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I am 28 years old and have the good fortune to have been born into a family that practices Nichiren Buddhism. However, I have had an ongoing struggle with actually practicing this Buddhism, in other words I had an abundance of doubt, asked a lot of questions and had a lot of encouragement from other people. For most of my life, I have had a practice “like fire,” which means that when I felt inspired or had a big problem, I would chant. The rest of the time a couple of minutes’ chanting a day was more than enough. I really believed Nichiren Buddhism worked for other people—just not for me.
I really believed Nichiren Buddhism worked for other people—just not for me.
In 2006, I decided to join the group of young women who support the smooth running of activities from behind the scenes at the SGI-UK national center, Taplow Court. I really enjoy this activity and I think it was a last-ditch attempt to develop a solid Buddhist practice. Everyone told me it would change my life but I didn’t want my life to change. I already had a great job, a great family and a great boyfriend!
As part of our activity we were encouraged to study the first two volumes of The New Human Revolution, written by SGI President Daisaku Ikeda. This is an account of how Nichiren Buddhism spread across the world. I found the books very inspiring but I was initially uncomfortable with so much of the books being about Mr. Ikeda’s activities.
I work as a pediatric nurse in the children’s emergency department at a South London Hospital, which is on the border of Lambeth and Southwark, two of the more deprived London boroughs. There are many children whose lives are affected by violence and other problems associated with such deprivation. We often deal with unpleasant situations, which I found I started getting used to. I seldom felt sad about the things I saw. My colleagues also seemed to be unaffected too. And they felt bored and unappreciated. On the whole we were quite an unhappy bunch.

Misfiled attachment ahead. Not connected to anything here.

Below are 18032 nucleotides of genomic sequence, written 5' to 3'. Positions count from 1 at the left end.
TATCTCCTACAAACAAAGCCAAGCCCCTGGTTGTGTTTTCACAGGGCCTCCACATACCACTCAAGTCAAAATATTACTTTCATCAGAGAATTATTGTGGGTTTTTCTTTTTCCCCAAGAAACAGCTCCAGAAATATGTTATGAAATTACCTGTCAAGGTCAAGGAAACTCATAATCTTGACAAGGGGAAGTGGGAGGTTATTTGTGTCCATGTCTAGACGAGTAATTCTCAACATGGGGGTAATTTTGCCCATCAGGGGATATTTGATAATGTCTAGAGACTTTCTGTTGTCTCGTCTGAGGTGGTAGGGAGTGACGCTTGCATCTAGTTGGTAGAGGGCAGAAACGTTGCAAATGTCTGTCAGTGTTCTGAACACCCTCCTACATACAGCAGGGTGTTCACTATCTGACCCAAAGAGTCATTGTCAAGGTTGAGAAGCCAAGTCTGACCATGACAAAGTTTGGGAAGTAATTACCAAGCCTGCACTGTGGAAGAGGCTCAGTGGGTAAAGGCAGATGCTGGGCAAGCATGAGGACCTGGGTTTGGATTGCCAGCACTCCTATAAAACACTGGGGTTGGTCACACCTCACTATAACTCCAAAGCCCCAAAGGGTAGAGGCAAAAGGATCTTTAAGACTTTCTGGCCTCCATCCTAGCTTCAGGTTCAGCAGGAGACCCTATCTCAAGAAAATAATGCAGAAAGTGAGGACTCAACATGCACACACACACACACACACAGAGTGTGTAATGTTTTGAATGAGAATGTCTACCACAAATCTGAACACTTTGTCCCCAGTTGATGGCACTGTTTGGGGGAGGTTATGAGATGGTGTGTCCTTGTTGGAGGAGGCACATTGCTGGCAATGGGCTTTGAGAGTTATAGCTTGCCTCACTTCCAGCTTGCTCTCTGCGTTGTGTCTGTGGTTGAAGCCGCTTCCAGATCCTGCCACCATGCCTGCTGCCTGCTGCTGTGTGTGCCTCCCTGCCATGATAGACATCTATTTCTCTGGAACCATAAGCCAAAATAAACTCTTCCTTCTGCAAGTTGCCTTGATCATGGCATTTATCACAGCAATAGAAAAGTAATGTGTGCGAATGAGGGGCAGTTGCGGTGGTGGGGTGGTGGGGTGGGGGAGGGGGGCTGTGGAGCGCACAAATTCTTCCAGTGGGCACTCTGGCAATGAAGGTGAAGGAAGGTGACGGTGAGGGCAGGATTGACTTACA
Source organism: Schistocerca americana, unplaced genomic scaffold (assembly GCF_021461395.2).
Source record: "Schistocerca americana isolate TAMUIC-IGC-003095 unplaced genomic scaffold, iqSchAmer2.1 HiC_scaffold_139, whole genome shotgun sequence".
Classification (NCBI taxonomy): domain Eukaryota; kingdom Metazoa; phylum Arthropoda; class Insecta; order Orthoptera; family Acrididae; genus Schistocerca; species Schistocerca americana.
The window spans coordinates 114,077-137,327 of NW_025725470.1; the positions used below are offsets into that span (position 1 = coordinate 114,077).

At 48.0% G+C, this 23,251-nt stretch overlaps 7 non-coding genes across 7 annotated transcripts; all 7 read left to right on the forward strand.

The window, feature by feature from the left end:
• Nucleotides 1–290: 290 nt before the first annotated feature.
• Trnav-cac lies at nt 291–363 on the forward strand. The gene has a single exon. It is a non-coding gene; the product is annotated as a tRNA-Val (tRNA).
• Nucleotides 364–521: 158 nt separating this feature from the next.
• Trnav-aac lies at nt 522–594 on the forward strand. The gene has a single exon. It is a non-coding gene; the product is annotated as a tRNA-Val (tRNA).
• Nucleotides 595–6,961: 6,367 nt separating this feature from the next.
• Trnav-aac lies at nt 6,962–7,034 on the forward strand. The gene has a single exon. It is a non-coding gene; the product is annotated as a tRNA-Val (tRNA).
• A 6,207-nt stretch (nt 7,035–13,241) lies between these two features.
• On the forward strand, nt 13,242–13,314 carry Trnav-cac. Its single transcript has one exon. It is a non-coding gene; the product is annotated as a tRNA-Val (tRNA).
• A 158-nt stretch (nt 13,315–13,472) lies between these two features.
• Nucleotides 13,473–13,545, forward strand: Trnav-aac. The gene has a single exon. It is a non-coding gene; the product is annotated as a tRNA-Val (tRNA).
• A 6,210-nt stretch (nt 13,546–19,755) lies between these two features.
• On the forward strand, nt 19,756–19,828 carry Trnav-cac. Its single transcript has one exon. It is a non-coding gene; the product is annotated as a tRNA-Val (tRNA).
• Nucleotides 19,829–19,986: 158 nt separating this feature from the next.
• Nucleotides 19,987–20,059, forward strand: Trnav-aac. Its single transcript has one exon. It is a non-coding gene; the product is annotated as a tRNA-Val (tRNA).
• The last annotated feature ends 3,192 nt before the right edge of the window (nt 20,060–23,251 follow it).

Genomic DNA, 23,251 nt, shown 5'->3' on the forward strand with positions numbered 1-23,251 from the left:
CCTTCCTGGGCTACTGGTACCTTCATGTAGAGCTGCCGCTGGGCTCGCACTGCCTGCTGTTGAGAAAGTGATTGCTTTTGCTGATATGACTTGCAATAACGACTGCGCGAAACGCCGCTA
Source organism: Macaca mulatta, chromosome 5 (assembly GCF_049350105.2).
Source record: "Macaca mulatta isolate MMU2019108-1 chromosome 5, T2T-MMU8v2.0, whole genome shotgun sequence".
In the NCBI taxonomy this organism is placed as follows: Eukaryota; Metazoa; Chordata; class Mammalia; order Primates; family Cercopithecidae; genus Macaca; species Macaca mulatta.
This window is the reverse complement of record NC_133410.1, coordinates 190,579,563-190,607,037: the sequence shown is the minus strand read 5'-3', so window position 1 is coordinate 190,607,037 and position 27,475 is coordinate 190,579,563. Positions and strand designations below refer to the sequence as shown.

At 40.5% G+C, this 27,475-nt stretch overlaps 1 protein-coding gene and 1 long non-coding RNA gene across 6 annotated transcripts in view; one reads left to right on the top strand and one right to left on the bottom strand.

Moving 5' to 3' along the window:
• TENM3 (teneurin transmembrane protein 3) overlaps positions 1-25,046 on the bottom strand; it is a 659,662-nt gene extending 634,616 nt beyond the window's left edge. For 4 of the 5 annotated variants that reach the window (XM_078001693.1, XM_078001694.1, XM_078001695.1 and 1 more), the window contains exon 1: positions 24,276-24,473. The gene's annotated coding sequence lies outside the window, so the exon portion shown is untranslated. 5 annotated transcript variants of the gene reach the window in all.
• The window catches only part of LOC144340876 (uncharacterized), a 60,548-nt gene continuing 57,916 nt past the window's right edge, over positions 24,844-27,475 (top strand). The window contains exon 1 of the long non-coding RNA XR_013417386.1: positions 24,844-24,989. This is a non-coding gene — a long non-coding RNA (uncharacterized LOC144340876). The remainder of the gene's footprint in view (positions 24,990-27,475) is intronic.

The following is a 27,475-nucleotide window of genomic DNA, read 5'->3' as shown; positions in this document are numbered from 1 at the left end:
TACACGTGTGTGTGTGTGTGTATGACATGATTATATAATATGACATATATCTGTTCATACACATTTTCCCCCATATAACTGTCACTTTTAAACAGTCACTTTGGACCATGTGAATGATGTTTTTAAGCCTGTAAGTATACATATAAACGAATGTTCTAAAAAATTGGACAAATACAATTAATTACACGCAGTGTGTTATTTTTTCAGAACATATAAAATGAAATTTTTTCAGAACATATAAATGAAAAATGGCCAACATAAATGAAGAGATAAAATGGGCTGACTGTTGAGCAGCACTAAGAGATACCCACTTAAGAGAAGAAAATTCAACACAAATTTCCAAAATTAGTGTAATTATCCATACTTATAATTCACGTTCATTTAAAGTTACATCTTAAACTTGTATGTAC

related article Creating a Satisfactory Outcome by Colin Bergamin, UK Colin Bergamin reflects on how his living and job situation encouraged him to chant for change in his life. At the beginning of this year my mum was part of a group who went to Japan for a Buddhist study course. I was surprised by how her trip affected me—I found that I wanted to chant more. I also felt that I really should begin to understand the mentor-disciple relationship, an important concept in Buddhism.
It became clear to me that I had very little faith in my ability to make a difference. And I began to see why President Ikeda writes so confidently. He has done amazing things, met great people and works hard to create a peaceful world. He has done all of this because he had a great mentor in Josei Toda. Why wouldn’t somebody write proudly of those experiences? Also, he achieved these things as an ordinary human being, with lots of problems and struggles along the way. So he is in a sense saying, “If I can do these things, so could any of us!”